As a new Israeli citizen, I hadn’t been living in the Land long enough to have the privilege of voting in the country’s first-of-its-kind special election. Nevertheless, thanks to media coverage, discussions with informed citizens, and my experience serving as a mashkif, neutral observer, at a Tel Aviv polling station, I learned a fair amount about what was going on around me on Election Day.
Now, I believe, I’ll be ready to confront the ballot box if Knesset leaders, once again, fail to form a new government, and our president must call another special parliamentary election.
Meanwhile, here are some of my take-aways from the September 17th election.
Moving from the United States, where we incarcerate a greater percentage of people than any other country in the world, I was surprised to discover that Israeli convicts maintain their right to vote while in prison. In the US, only two states allow convicted felons to vote from penitentiaries, while in most other states, felons may be barred from voting for years after serving their time. In some cases, a state may bar an ex-con from voting for life.
What does that say about my two countries’ treatment of convicts serving time, not to mention their faith in prisoner rehabilitation? You tell me.
Perhaps the most difficult moment during my eight-hour shift as a poll observer came when a woman wheeled her elderly mother into our room to vote. Unlike other older citizens who arrived in wheelchairs, or hobbled in on canes, this particular voter posed a significant challenge. Shaking her head constantly, and a garbling over and over something that did not sound like an intelligible word, she appeared incapable of understanding what was happening.
There were five of us seated together in my polling station to insure that the process was orderly and in accordance with the law. In addition to the neutral secretary in charge, there was a representative from Shas (the ultra-Orthodox Party), another from Likud (Benjamin Netanyahu’s conservative party), one from the Joint List (comprised of the Knesset’s four Arab parties), and me (assigned to represent the Democratic Union, though I was not a member of that party).
The secretary and the Joint List representative agreed that the frail woman was past the time in her life when she could serve as a sound-minded voter. The others of us were not so sure, but no one argued strenuously in favor of allowing the elderly woman to cast a ballot. After consulting with officials on the phone, the secretary chose to turn her away, explaining that if the daughter accompanied her mother into the voting booth, and placed a ballot in one of the blue envelopes for her, that would be akin to turning the voter into a puppet. This he could not allow.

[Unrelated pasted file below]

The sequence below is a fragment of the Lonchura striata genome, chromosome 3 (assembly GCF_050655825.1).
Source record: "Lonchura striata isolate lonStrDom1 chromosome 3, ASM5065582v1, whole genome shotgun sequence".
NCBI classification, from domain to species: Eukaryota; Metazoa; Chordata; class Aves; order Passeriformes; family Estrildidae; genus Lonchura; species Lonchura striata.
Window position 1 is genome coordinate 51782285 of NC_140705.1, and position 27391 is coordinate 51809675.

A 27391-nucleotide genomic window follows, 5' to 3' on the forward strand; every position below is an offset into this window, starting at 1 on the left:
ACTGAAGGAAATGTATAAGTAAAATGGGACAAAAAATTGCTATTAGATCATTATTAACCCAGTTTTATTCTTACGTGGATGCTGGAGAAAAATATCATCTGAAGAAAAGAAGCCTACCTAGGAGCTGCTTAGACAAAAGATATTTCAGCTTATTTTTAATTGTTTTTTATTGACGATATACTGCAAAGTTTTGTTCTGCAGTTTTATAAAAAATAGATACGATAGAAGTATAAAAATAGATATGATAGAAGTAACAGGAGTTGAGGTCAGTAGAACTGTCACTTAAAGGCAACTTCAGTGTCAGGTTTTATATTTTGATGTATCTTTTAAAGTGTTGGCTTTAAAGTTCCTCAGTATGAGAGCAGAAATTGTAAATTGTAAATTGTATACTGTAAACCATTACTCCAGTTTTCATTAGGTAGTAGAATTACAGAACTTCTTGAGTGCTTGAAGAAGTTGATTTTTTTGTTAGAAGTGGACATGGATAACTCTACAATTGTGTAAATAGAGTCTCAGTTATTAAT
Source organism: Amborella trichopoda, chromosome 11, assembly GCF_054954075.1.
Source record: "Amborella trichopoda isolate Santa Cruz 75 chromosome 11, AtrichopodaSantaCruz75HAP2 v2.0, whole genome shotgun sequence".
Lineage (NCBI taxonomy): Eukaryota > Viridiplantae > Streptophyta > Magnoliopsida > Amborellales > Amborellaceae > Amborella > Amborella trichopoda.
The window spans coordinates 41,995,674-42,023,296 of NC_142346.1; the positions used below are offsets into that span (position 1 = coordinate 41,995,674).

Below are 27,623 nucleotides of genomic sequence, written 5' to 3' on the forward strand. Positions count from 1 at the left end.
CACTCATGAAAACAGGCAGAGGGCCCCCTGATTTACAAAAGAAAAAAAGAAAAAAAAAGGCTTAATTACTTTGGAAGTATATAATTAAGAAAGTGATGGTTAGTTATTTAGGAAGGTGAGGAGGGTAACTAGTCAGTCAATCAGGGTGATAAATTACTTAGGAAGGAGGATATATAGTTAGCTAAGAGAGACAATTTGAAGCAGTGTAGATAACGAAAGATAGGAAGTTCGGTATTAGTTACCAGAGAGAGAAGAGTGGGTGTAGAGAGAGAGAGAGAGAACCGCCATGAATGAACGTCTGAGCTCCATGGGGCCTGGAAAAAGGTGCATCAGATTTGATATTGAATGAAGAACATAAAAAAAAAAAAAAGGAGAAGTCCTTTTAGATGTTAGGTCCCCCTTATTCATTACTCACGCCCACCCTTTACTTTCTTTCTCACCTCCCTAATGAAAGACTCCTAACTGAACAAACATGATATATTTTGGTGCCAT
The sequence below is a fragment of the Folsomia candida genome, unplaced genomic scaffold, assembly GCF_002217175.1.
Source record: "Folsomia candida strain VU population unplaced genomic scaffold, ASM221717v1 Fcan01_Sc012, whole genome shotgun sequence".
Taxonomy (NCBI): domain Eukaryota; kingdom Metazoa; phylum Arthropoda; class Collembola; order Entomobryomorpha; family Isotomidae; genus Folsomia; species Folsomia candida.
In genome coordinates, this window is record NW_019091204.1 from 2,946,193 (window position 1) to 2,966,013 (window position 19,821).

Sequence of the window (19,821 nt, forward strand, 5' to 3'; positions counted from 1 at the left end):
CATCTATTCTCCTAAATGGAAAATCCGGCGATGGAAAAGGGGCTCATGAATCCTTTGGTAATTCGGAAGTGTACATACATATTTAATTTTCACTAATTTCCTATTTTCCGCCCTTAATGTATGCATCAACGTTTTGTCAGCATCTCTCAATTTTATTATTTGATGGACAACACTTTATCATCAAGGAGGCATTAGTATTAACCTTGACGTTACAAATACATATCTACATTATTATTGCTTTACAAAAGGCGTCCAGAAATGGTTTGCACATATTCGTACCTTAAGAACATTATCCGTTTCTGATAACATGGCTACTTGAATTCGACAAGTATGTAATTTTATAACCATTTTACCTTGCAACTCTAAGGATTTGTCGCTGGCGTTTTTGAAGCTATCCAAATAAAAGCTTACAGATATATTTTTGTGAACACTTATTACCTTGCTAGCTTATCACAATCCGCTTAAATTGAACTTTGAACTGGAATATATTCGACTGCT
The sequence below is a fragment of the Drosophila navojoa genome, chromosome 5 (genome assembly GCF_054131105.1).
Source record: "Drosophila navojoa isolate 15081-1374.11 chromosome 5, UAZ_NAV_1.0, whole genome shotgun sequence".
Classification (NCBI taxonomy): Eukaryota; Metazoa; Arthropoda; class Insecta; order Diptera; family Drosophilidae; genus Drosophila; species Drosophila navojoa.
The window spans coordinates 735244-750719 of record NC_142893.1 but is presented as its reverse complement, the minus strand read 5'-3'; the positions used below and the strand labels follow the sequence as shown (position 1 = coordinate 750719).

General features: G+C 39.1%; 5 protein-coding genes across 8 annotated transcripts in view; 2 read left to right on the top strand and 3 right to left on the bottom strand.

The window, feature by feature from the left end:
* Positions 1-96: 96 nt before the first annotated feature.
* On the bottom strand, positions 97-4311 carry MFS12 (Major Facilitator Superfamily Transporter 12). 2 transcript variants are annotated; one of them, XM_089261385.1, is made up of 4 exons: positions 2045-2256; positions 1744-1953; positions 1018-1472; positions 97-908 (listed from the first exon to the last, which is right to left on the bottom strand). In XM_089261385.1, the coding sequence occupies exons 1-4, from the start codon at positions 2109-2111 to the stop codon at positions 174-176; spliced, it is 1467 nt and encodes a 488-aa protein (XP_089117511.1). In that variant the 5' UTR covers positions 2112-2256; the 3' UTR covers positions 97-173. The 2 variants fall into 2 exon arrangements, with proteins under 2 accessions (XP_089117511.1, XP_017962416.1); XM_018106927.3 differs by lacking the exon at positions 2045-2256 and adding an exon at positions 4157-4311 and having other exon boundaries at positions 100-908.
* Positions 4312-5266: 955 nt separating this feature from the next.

I never volunteered at a polling station while I lived in the United States, but I wonder how many times this kind of thing occurs in the US where voter turnout is considerably lower than it is in Israel. (In 2016, according to the US Census Bureau, 55.5% of eligible voters cast ballots. In Israel, according to Israel’s Ministry of Foreign Affairs, 69.7% of those eligible voted in the special September election.) You tell me.
Israel goes well beyond producing flashy public service announcements to encourage its electorate to do its proper duty. Election day is deemed an official national holiday, with schools and government offices closed, bonuses paid for those who do work, and inter-city bus and train rides free for people trying to get home from other places in the country in order to cast their ballots.
That said, unlike American expatriates who can vote by absentee ballot in the US, Israeli citizens can only vote if they are in the country. If they live abroad, and make the journey home (on their own dime), they are welcome to vote. However, as savvy as the country may be in the world of high tech, Israel requires its citizens to show up at the polls in person and cast their vote in a very low-tech, hands-on, manner.
What does this says about my two countries’ view of patriotism, civic duty, and the like? You tell me.
If you know Hebrew, or you consult someone who does, you will appreciate what this pointed topic has to do with my education during Israel’s recent special election. It concerns one of the lighter moments that took place during my shift as a mashkif, thanks to one of the other poll workers.
As a neutral observer, I will not reveal which party that poll worker represented, but I do welcome your comments once you’ve watched the video of my experience.
Until next time, l’hitraot.